At the risk of stating the obvious, it looks like the holiday season is in full swing. Parking lots are overflowing with traffic and normally organized store shelves look ransacked.
Watching all the hustle and bustle this week brought back a memory of a holiday season from long ago. I was sixteen and working as a waitress in a department store restaurant. (Yes boys and girls, before malls had food courts many department stores had restaurants where tired and hungry shoppers could refuel.)
It was my first real job and although I’d been working at the restaurant for months, I was totally unprepared for the insane lunch crowd on the Saturday before Christmas. A line of people waiting for tables snaked out the door. The hostess looked frazzled. Bus boys couldn’t clear tables fast enough and the kitchen staff was grumpy.
My head spun with customer requests… more coffee, no mayonnaise, wheat, not white. I prayed that I could remember it all. On top of everything, the kitchen was so overwhelmed that orders seemed to take forever. I spent a lot of time soothing the tempers of both customers and cooks alike as I ping-ponged in and out of the kitchen.
One man in particular had been waiting for his club sandwich for a very long time. He’d already finished soda refill number two so I couldn’t stall much longer. Finally, his order appeared on the shelf in front of the sandwich cook. I grabbed it and rushed out of the kitchen. Before delivering the food, I decided to bring a third refill so the man would have everything he needed to enjoy his lunch.
I wove my way to the man’s table and put the plate in front of him. And then disaster struck. In my haste to put down the soda, I somehow knocked the (completely full) glass onto the plate.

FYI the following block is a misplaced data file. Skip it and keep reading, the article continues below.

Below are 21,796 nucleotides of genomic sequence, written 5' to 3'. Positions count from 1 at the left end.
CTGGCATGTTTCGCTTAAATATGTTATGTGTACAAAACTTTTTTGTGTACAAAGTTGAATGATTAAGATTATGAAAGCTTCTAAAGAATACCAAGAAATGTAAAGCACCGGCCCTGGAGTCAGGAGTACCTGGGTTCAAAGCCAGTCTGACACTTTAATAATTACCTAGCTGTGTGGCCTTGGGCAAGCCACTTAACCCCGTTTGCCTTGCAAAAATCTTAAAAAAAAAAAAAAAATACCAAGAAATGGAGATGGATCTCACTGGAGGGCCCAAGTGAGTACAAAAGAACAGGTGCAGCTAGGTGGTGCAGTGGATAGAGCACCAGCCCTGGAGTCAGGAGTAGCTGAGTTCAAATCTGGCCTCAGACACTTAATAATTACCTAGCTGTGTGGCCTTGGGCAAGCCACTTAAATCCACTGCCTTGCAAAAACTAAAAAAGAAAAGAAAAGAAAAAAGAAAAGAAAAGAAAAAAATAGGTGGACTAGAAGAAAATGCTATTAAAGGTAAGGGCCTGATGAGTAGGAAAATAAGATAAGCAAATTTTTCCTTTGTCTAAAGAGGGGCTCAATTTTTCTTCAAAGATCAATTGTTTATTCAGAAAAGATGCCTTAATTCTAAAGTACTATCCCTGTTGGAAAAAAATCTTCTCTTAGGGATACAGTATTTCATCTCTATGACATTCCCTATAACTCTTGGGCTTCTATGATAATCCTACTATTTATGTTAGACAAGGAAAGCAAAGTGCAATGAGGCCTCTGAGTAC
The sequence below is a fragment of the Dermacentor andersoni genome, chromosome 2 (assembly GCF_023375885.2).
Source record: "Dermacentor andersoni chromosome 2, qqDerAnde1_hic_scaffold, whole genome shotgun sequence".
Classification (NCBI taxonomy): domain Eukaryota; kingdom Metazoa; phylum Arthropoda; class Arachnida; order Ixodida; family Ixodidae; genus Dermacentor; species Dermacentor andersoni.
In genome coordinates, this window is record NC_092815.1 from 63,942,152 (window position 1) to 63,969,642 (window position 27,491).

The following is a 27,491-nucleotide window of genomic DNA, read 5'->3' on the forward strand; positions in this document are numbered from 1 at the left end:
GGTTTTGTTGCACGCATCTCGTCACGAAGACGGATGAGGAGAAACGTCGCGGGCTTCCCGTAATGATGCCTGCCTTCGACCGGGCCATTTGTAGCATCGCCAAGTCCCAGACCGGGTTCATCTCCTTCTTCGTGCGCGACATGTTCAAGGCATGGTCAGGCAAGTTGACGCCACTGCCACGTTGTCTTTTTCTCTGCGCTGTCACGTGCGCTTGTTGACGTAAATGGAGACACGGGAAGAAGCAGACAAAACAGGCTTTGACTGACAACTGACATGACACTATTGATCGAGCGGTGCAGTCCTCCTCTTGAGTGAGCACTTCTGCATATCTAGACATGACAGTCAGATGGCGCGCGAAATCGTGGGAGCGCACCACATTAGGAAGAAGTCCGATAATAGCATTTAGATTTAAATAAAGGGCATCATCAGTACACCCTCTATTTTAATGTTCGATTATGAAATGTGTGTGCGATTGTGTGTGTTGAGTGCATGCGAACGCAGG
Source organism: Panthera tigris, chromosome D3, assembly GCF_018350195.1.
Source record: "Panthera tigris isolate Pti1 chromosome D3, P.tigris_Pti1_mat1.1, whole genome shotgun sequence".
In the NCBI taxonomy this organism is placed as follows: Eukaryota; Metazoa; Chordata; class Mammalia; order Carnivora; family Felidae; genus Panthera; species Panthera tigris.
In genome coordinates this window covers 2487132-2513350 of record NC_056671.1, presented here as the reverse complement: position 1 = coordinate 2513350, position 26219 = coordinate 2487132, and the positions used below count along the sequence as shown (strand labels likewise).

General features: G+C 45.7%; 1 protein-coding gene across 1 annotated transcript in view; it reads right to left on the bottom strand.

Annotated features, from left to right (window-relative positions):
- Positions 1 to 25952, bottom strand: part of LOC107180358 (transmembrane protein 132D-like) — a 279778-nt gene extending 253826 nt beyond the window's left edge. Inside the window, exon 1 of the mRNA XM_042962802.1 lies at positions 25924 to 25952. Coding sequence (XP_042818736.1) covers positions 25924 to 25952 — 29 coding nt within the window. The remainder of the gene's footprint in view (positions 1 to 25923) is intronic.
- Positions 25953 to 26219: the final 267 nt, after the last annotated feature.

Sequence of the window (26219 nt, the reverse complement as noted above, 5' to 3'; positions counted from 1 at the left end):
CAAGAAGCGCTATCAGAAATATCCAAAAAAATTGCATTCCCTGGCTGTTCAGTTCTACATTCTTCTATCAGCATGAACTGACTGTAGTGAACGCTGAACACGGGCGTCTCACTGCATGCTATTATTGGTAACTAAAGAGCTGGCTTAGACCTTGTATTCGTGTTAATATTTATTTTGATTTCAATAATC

Over 30 years later, the image of a club sandwich swimming in a pool of soda remains etched in my memory. Words failed me. I stammered an apology and waited for an angry response that never came. The man ended up comforting me!
Red faced and shaky, I cleaned up the table and rushed back to the kitchen. How could I ask an already overwhelmed cook to remake the sandwich? Immediately.
Maybe it was the crazed look in my eye, or the near hysterical tone of my voice, but Gerry-the-sandwich-cook made that sandwich again in record time (God love him). The man finally ate his lunch and left without further comment.
I learned a lot about communication and organizational skills as a waitress. But I also learned something else. On that terrible-horrible-very-bad day, I received the biggest tip of my life (nearly twice the amount of the bill). From who? The club sandwich guy.
His loving act of compassion and kindness still tugs at my heart decades later. It wasn’t logical. I didn’t deserve it. He had every right to be upset but instead of anger, this man gave me empathy, understanding and comfort – the greatest gifts of all.